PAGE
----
Athleticism and ability got Akiem Hicks to the NFL but he’s using his head to stay there.
The former Regina Rams star admits his rookie season with the New Orleans Saints was a whirlwind of constant adjustments to the nuances of pro football. But the biggest lesson the six-foot-five, 325-pound defensive tackle learned was the importance of mental preparation and focus.
“Everyone there is my size and my strength,” Hicks said via telephone from Sacramento, Calif. “Although you’re going 100 per cent each day in practice, you always must be mentally focused and prepared for anything so when it happens in a game, you know how to immediately react.
“It’s amazing just how much more mental practices are.”
Hicks was the first player New Orleans selected in the 2012 draft, going in the third round (89th overall) before signing a four-year contract. But the 23-year-old certainly took the path less travelled to the NFL.
Hicks transferred to LSU in 2009 after two seasons at Sacramento City College but never played for the Tigers. The NCAA ruled him ineligible after receiving improper transportation and housing from an assistant coach.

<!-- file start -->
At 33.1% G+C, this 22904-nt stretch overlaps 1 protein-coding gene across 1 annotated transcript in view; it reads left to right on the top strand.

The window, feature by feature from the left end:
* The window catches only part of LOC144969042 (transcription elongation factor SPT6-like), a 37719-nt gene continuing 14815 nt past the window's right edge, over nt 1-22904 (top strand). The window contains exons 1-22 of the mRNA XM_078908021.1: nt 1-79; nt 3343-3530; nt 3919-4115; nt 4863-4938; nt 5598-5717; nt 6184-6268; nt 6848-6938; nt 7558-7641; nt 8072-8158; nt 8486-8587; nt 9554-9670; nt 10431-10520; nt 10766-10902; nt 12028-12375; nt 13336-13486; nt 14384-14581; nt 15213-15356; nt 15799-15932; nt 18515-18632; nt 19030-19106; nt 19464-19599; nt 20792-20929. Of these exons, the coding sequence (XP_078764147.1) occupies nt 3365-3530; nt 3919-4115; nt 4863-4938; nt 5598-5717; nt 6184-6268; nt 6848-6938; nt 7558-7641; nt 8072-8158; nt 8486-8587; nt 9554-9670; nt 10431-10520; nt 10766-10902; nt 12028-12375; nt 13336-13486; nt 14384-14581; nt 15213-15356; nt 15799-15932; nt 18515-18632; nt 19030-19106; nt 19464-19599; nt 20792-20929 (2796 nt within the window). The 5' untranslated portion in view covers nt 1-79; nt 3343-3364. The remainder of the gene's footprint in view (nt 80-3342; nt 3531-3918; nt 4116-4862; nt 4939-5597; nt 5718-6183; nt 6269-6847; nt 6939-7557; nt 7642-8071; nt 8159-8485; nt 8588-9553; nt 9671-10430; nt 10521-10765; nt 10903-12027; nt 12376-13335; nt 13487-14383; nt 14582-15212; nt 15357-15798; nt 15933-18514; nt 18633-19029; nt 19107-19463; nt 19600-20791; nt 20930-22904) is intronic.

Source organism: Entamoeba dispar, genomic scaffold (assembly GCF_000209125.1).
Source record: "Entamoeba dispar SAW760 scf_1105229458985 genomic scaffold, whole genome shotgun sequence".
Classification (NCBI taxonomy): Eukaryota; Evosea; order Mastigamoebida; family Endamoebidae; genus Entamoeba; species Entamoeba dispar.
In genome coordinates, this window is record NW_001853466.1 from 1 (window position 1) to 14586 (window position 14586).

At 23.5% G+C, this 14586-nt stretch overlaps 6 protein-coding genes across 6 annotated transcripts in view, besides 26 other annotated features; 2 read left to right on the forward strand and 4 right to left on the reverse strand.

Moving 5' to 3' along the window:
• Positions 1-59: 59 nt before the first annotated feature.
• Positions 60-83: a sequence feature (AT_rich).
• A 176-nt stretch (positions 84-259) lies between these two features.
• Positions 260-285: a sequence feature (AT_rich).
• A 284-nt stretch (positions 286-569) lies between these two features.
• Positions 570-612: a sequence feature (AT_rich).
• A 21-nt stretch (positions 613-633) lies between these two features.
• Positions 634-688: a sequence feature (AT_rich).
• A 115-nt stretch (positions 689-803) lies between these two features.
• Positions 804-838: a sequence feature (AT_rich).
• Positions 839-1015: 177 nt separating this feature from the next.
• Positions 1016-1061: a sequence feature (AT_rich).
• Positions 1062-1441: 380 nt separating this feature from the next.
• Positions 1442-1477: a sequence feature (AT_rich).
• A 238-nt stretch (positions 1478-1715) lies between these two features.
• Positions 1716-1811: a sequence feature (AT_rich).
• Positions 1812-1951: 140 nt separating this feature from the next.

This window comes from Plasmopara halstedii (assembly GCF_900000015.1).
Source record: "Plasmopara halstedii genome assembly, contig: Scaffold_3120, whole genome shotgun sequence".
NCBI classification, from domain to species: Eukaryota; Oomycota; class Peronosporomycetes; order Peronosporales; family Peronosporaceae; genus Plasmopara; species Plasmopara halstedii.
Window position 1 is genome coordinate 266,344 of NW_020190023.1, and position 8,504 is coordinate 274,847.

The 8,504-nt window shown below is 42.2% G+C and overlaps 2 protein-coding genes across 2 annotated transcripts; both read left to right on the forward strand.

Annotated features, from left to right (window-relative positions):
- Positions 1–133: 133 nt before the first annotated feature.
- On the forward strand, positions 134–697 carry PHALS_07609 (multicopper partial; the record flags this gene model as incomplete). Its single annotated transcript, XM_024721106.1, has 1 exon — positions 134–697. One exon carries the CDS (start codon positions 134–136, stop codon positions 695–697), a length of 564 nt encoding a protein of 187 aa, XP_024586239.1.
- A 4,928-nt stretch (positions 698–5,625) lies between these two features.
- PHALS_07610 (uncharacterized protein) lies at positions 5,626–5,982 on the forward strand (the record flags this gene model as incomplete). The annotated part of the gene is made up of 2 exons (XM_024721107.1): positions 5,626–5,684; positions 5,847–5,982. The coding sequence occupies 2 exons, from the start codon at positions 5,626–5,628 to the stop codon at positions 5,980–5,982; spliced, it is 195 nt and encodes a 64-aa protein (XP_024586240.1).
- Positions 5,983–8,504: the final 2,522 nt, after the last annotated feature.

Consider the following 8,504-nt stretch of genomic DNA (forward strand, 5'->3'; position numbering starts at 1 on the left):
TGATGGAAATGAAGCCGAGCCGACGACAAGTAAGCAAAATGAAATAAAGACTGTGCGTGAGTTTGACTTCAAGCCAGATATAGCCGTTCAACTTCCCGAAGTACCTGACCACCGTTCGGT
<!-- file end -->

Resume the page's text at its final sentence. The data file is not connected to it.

After working at a DirectTV call centre in Colorado Springs, Colo., and wondering if he’d ever play football again, Hicks made the 22-hour drive to Regina in 2010. He had 42 tackles and 6 1/2 sacks in 2011 and was named Canada West’s top lineman.
After playing in the East-West Shrine game, he was invited to the NFL combine before being taken by the Saints.
Despite suffering a broken hand during organized team activities, the native of Elk Grove, Calif., had 20 tackles and a forced fumble in 14 games last season with New Orleans.
But the 2012 campaign was one to forget for the Saints.
Prior to the season, the NFL rocked the pro football world by revealing New Orleans operated a bounty system that paid its players bonuses for hard hits and deliberately injuring opponents from 2009 — when it won the Super Bowl —to 2011.
Former defensive co-ordinator Gregg Williams was suspended indefinitely by the league. He was reinstated last month and hired by Tennessee as a senior assistant defensive coach.